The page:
The conditions for life surviving on planets entirely covered in water are more fluid than previously thought, opening up the possibility that water worlds could be habitable, according to a new paper from the University of Chicago and Pennsylvania State University.
The scientific community has largely assumed that planets covered in a deep ocean would not support the cycling of minerals and gases that keeps the climate stable on Earth, and thus wouldn't be friendly to life. But the study, published Aug. 30 in The Astrophysical Journal, found that ocean planets could stay in the "sweet spot" for habitability much longer than previously assumed. The authors based their findings on more than a thousand simulations.
"This really pushes back against the idea you need an Earth clone—that is, a planet with some land and a shallow ocean," said Edwin Kite, assistant professor of geophysical sciences at UChicago and lead author of the study.
As telescopes get better, scientists are finding more and more planets orbiting stars in other solar systems. Such discoveries are resulting in new research into how life could potentially survive on other planets, some of which are very different from Earth—some may be covered entirely in water hundreds of miles deep.
Because life needs an extended period to evolve, and because the light and heat on planets can change as their stars age, scientists usually look for planets that have both some water and some way to keep their climates stable over time. The primary method we know of is how Earth does it. Over long timescales, our planet cools itself by drawing down greenhouse gases into minerals and warms itself up by releasing them via volcanoes.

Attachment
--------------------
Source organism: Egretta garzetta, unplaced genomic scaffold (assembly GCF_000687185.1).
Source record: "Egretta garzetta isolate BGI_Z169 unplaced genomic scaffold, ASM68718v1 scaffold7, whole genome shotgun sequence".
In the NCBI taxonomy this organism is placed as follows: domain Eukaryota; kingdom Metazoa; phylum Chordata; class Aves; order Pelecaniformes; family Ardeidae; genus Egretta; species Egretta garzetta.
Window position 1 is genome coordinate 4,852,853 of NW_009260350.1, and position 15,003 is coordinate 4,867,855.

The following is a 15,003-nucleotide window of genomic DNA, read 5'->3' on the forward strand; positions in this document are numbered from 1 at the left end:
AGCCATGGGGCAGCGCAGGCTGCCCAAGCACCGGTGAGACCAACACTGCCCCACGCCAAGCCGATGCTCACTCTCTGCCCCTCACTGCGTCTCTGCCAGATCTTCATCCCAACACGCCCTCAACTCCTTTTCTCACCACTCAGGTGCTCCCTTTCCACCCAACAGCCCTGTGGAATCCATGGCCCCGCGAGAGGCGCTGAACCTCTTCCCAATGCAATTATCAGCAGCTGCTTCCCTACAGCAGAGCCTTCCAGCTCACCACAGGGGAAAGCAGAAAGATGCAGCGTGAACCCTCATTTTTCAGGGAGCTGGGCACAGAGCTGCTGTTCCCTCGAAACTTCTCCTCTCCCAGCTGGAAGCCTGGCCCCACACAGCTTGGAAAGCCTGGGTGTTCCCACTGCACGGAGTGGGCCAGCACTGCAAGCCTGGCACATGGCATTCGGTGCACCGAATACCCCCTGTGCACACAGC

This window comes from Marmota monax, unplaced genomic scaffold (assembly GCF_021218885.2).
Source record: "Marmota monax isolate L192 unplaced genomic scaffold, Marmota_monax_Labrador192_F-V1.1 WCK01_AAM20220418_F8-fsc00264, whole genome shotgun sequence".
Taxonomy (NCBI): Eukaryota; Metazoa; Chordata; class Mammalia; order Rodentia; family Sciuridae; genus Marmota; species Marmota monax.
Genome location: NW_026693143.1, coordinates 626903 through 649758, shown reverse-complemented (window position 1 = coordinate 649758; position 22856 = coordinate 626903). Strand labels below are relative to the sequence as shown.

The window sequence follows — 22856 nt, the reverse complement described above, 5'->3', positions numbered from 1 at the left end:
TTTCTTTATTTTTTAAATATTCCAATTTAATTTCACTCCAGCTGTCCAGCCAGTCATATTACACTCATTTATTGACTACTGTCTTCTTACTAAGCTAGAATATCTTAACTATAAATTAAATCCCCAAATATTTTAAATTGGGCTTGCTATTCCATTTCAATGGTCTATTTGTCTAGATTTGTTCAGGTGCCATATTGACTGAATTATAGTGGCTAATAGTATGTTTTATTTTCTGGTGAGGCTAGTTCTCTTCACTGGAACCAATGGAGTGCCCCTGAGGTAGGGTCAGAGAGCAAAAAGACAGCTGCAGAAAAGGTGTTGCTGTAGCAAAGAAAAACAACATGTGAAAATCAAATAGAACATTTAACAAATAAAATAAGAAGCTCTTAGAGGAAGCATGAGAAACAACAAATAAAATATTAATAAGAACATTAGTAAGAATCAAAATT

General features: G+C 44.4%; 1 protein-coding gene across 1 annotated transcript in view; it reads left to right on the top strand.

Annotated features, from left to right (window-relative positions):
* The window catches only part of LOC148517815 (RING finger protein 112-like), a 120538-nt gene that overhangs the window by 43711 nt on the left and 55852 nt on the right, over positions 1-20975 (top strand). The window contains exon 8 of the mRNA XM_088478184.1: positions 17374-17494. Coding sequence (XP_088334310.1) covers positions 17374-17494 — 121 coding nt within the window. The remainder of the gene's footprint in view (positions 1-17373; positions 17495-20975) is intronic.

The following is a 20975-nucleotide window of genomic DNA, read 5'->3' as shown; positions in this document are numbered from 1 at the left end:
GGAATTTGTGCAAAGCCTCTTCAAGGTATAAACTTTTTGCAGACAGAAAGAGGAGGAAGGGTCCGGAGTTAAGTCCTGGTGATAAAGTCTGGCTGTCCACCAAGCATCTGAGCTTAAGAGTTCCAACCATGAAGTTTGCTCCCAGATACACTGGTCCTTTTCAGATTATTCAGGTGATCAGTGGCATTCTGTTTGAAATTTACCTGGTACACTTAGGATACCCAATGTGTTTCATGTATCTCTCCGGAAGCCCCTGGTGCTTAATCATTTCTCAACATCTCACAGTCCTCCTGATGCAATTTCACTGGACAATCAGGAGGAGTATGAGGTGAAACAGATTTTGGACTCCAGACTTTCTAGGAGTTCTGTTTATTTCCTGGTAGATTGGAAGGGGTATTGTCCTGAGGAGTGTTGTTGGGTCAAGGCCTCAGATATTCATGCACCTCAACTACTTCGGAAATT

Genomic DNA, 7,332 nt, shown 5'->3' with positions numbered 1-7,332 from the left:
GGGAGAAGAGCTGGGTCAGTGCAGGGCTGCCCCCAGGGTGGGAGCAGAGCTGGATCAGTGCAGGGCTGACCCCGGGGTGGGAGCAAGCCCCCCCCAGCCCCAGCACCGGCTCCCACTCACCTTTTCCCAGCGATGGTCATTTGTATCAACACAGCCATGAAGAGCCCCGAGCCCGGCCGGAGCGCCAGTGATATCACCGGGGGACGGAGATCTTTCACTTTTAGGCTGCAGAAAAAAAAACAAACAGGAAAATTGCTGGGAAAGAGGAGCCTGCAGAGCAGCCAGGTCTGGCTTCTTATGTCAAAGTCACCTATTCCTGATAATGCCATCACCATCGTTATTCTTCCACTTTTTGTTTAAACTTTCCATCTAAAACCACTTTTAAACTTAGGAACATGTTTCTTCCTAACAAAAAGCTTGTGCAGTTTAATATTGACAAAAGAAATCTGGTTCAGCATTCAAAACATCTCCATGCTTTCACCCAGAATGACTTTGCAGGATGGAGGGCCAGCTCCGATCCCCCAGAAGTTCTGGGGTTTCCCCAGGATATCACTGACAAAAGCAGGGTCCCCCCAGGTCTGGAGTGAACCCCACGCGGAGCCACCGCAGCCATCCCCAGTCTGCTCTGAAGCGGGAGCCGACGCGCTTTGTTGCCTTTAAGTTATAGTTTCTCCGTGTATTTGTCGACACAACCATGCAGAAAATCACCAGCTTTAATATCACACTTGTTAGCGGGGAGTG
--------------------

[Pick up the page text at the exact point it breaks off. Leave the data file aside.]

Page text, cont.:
But this model doesn't work on a water world, with deep water covering the rock and suppressing volcanoes.
Kite, and Penn State coauthor Eric Ford, wanted to know if there was another way. They set up a simulation with thousands of randomly generated planets, and tracked the evolution of their climates over billions of years.
"The surprise was that many of them stay stable for more than a billion years, just by luck of the draw," Kite said. "Our best guess is that it's on the order of 10 percent of them."
These lucky planets sit in the right location around their stars. They happened to have the right amount of carbon present, and they don't have too many minerals and elements from the crust dissolved in the oceans that would pull carbon out of the atmosphere. They have enough water from the start, and they cycle carbon between the atmosphere and ocean only, which in the right concentrations is sufficient to keep things stable.
"How much time a planet has is basically dependent on carbon dioxide and how it's partitioned between the ocean, atmosphere and rocks in its early years," said Kite. "It does seem there is a way to keep a planet habitable long-term without the geochemical cycling we see on Earth."
The simulations assumed stars that are like our own, but the results are optimistic for red dwarf stars, too, Kite said. Planets in red dwarf systems are thought to be promising candidates for fostering life because these stars get brighter much more slowly than our sun—giving life a much longer time period to get started. The same conditions modeled in this paper could be applied to planets around red dwarfs, they said: Theoretically, all you would need is the steady light of a star.
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Astrophysical Journal (2018). DOI: 10.3847/1538-4357/aad6e0